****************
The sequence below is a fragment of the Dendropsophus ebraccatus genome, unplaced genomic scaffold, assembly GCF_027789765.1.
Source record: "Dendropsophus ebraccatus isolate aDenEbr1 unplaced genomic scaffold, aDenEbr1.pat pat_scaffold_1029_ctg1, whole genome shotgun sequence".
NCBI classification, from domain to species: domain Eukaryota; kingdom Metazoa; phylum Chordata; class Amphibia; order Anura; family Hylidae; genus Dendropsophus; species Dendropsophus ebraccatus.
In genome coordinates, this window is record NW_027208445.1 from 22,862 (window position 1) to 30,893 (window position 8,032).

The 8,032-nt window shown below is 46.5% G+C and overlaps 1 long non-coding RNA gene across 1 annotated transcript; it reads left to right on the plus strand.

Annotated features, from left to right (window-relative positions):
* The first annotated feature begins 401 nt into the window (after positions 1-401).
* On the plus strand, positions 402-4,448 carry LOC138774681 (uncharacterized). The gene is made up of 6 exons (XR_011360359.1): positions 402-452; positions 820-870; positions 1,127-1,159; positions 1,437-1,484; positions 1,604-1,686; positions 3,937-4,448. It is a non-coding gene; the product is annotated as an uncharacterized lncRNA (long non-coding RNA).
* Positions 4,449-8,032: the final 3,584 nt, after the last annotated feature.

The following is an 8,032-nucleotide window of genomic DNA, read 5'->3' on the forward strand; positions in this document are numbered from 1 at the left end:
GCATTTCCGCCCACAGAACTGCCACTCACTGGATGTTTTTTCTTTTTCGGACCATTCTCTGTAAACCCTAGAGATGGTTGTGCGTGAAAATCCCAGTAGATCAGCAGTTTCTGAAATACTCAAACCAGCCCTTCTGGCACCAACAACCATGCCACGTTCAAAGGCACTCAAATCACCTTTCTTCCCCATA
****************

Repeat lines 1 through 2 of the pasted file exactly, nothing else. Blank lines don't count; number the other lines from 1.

The sequence below is a fragment of the Dendropsophus ebraccatus genome, unplaced genomic scaffold, assembly GCF_027789765.1.
Source record: "Dendropsophus ebraccatus isolate aDenEbr1 unplaced genomic scaffold, aDenEbr1.pat pat_scaffold_1029_ctg1, whole genome shotgun sequence".